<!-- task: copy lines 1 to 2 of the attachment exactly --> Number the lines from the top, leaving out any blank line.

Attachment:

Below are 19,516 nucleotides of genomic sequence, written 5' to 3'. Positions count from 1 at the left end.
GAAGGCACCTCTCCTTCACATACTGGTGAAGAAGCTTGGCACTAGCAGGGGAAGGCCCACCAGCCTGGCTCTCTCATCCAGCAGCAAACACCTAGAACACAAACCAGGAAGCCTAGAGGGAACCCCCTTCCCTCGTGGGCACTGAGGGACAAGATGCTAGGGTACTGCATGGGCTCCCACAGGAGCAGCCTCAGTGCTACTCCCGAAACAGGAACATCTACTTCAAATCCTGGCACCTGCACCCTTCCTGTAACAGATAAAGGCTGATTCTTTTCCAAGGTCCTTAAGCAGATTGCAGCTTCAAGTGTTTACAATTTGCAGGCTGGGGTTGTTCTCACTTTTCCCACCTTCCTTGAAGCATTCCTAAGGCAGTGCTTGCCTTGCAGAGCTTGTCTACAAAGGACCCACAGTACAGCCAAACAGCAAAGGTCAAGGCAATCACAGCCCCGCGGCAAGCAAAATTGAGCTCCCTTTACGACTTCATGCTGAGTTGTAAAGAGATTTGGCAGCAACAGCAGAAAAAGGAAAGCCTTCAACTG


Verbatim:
Below are 19,516 nucleotides of genomic sequence, written 5' to 3'. Positions count from 1 at the left end.
GAAGGCACCTCTCCTTCACATACTGGTGAAGAAGCTTGGCACTAGCAGGGGAAGGCCCACCAGCCTGGCTCTCTCATCCAGCAGCAAACACCTAGAACACAAACCAGGAAGCCTAGAGGGAACCCCCTTCCCTCGTGGGCACTGAGGGACAAGATGCTAGGGTACTGCATGGGCTCCCACAGGAGCAGCCTCAGTGCTACTCCCGAAACAGGAACATCTACTTCAAATCCTGGCACCTGCACCCTTCCTGTAACAGATAAAGGCTGATTCTTTTCCAAGGTCCTTAAGCAGATTGCAGCTTCAAGTGTTTACAATTTGCAGGCTGGGGTTGTTCTCACTTTTCCCACCTTCCTTGAAGCATTCCTAAGGCAGTGCTTGCCTTGCAGAGCTTGTCTACAAAGGACCCACAGTACAGCCAAACAGCAAAGGTCAAGGCAATCACAGCCCCGCGGCAAGCAAAATTGAGCTCCCTTTACGACTTCATGCTGAGTTGTAAAGAGATTTGGCAGCAACAGCAGAAAAAGGAAAGCCTTCAACTG